Why Uber cannot scale with its business model
The Six Percent Entrepreneur
Why Uber cannot scale with its business model
August 11, 2021
In this episode, we talk about how Uber eats has a difficult time competing in Colombia.
So in the previous episode I talked about how we can actually build the Amazon of services and to take that idea a little bit further, we're actually going to talk about how Uber eats has a difficult time competing in Colombia. So I actually recently moved to Medellin Colombia for those that have been in the, no, I've been in Tulum Mexico for a couple of months prior to that, I was kind of floating around all different areas in Mexico but I feel like Colombia is probably going to be a better home for me. Who knows? We'll find out I'm doing this whole tax trifecta strategy if you want to learn more about that. I actually made a Youtube video about it so you can go check that out on my youtube page.

 But yeah, so now I'm in Medellin Colombia and I popped open my iPhone and I download the Uber app and I downloaded the Uber eats app which both of these apps weren't available in Tulum because the taxi mafia taxi cartel owns both of those services in Tulum, but in Colombia they do have Uber but Uber eats, which is something they don't have is actually gone. So if you download Uber eats, they say, you know "sorry, you've had to discontinue our service in this area"  blah blah blah blah blah. One of the reasons for this is actually, the main reason for this is is because there is actually a competitor that is able to deliver a much better experience for the latin american market than Uber can. 

So when Uber is trying to scale to different areas, it's a little difficult for Uber to scale with its one business model because as soon as you change the demographic, the cycle graphics of the customers, which the cycle graphics of customers in latin America is very different from the cycle graphics of customers in the U. S. Then the delivery in terms of delivering your service or your value, it becomes a little different and it's difficult to scale and this is why going vertical is so important because when you go vertical essentially makes competition obsolete.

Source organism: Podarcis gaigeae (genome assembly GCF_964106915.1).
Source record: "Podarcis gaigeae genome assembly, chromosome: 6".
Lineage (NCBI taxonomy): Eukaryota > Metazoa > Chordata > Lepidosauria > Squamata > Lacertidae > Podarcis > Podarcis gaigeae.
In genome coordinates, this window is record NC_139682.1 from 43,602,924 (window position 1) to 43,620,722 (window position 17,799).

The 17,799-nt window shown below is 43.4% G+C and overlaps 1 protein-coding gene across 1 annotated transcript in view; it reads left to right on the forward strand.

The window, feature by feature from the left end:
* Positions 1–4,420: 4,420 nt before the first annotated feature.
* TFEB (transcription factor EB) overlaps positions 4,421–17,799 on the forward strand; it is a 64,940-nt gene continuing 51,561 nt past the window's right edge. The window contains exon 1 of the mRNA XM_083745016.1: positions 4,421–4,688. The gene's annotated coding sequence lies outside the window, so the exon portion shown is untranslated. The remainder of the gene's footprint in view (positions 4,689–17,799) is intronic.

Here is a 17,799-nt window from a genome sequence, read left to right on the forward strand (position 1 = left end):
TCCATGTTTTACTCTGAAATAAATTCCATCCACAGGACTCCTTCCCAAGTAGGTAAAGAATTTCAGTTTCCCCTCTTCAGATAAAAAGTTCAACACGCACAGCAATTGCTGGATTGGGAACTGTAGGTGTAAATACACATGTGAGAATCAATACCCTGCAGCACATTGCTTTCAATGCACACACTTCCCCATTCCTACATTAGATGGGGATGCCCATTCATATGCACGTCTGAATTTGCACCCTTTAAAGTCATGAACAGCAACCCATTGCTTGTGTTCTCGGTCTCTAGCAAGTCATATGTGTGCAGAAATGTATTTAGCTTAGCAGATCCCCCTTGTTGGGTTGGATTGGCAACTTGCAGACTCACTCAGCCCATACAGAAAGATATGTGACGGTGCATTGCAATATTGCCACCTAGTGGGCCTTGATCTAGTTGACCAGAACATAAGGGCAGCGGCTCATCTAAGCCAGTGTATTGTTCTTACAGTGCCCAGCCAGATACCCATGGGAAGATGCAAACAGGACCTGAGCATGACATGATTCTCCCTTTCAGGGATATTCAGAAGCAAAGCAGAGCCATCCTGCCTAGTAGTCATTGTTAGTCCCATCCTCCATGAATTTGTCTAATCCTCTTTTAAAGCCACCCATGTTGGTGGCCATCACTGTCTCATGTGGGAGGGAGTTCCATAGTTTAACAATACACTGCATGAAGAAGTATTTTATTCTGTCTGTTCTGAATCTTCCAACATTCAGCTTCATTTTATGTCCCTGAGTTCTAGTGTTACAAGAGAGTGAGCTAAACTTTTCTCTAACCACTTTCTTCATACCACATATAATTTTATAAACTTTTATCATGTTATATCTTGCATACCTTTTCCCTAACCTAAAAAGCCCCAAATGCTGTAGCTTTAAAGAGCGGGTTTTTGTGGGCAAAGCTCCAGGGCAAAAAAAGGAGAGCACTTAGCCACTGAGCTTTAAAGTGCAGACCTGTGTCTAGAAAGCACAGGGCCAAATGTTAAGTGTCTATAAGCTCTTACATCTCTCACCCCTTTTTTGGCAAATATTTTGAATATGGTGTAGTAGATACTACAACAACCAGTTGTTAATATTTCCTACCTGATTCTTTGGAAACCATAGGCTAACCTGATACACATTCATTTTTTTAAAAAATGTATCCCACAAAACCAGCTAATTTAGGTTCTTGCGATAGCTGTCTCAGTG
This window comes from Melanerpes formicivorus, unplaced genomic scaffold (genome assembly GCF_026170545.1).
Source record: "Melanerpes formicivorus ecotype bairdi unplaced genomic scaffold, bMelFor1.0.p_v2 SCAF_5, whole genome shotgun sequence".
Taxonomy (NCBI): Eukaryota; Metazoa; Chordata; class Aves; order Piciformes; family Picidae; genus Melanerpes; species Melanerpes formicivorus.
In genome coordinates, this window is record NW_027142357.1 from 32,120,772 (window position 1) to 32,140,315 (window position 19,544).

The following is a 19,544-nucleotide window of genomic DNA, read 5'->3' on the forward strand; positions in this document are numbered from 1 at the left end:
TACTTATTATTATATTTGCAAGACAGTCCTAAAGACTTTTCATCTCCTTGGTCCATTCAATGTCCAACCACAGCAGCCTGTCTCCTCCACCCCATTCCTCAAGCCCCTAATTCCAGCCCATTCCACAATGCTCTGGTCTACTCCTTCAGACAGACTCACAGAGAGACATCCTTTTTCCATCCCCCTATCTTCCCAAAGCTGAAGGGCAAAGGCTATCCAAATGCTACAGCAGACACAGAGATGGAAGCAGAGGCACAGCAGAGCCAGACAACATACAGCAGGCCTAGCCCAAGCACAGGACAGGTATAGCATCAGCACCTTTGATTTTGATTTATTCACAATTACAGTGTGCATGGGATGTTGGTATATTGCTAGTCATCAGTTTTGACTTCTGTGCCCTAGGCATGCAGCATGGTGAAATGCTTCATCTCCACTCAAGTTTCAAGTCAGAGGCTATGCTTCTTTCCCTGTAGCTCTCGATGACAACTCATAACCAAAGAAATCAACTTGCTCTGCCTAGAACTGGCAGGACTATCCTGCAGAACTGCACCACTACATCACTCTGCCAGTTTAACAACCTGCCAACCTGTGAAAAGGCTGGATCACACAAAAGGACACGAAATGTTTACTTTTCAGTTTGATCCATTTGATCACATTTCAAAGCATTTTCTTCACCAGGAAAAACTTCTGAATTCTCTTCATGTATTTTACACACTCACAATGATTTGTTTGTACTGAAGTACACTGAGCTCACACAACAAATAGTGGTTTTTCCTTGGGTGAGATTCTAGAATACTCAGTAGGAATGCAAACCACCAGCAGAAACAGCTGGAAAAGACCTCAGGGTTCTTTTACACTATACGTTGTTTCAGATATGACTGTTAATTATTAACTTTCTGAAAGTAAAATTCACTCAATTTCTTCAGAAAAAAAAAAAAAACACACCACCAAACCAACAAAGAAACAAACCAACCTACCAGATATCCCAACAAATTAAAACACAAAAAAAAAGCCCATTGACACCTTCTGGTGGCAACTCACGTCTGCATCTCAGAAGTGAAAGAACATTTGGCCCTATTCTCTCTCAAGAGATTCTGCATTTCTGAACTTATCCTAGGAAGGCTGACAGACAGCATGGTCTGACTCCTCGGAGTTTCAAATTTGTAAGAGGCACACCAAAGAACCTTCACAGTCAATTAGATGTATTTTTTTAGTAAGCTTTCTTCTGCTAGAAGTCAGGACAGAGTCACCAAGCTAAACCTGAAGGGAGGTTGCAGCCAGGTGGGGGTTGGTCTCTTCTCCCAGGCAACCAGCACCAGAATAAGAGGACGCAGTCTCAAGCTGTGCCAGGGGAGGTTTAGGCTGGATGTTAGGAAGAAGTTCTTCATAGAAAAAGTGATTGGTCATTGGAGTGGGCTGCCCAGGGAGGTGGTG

And if you're confused about what going vertical is, um you can go check out the free 30 minute audio course on how to go how to skip investor funding by going vertical. So if you go to the vertical method.com.theverticalmethod.com. Um you can go check out that audio course and learn more about how to skip investor funding with the GPDS framework and it's awesome content should definitely go check that out. 

But what's going on in Colombia is there is another company called Rappi and Rappi is pretty much dominating latin America wrap these headquarters is actually in bogota Colombia. So it's a Colombian company. It has presence in Mexico. I've used Rappi several times in Mexico but it does really well in Colombia. So if you think about Colombia, they have very different set of needs. Right?

 Just in Mexico for example, not many people have credit cards the way that people pay if you want to pay through bank transfers, you can either go to your bank or you can go to your neighborhood of OXXO  which is kind of like a 7/11. It's like uh it's like a neighborhood um chain convenience store I suppose. But you can go to the OXXO and you can make transfers through your OXXO account etcetera. So in Mexico, if you were to service the mexican community, then you would have to take note of that and you would have to know that okay getting cash and accepting cash collecting cash is going to be different. So how do you solve these problems? 

And one of the ways to solve it is by getting partnerships with OXXO so possibly someone can fill up an OXXO card for a month's worth of food. And that way it's convenient for the person using the app and it's just much seamless and much easier. But these are the type of issues that Rappi can actually fix because their verticalized eyes and their verticalized with the latin american market. And these are issues where Uber actually has a difficult time competing because their business model changes for every single area that has different regulations that has different cultural norms that has different ways of using cash and credit cards and banking systems, etcetera.

So this is the power of going vertical. In the past we've wanted to go wide and try to get the whole market. But now when a service a business model, a product is so easy to actually copy. The only point of differentiation is that we're going to have is our brand story in that connection with this community. And in order to get that brand story and that strong connection with the community, you have to go vertical so you can deliver this unparalleled service that no one else can. Alright, this is Robin Copernicus boom, bam, I'm out. 

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